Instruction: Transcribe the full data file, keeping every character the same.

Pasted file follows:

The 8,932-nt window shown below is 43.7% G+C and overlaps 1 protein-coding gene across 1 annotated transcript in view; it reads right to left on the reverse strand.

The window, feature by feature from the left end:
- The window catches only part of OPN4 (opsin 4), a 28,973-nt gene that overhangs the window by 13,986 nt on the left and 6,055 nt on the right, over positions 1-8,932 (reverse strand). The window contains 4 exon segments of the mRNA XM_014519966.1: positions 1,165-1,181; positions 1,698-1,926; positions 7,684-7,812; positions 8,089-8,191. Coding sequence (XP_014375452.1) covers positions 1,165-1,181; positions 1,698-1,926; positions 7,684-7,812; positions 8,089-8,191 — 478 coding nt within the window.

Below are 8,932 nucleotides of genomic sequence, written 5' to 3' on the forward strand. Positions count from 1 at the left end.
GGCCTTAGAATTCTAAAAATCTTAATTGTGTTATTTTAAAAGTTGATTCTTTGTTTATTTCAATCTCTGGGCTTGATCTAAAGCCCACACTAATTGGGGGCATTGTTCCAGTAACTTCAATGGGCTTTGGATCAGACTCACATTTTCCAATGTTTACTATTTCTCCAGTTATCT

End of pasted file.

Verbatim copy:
The 8,932-nt window shown below is 43.7% G+C and overlaps 1 protein-coding gene across 1 annotated transcript in view; it reads right to left on the reverse strand.

The window, feature by feature from the left end:
- The window catches only part of OPN4 (opsin 4), a 28,973-nt gene that overhangs the window by 13,986 nt on the left and 6,055 nt on the right, over positions 1-8,932 (reverse strand). The window contains 4 exon segments of the mRNA XM_014519966.1: positions 1,165-1,181; positions 1,698-1,926; positions 7,684-7,812; positions 8,089-8,191. Coding sequence (XP_014375452.1) covers positions 1,165-1,181; positions 1,698-1,926; positions 7,684-7,812; positions 8,089-8,191 — 478 coding nt within the window.

Below are 8,932 nucleotides of genomic sequence, written 5' to 3' on the forward strand. Positions count from 1 at the left end.
GGCCTTAGAATTCTAAAAATCTTAATTGTGTTATTTTAAAAGTTGATTCTTTGTTTATTTCAATCTCTGGGCTTGATCTAAAGCCCACACTAATTGGGGGCATTGTTCCAGTAACTTCAATGGGCTTTGGATCAGACTCACATTTTCCAATGTTTACTATTTCTCCAGTTATCT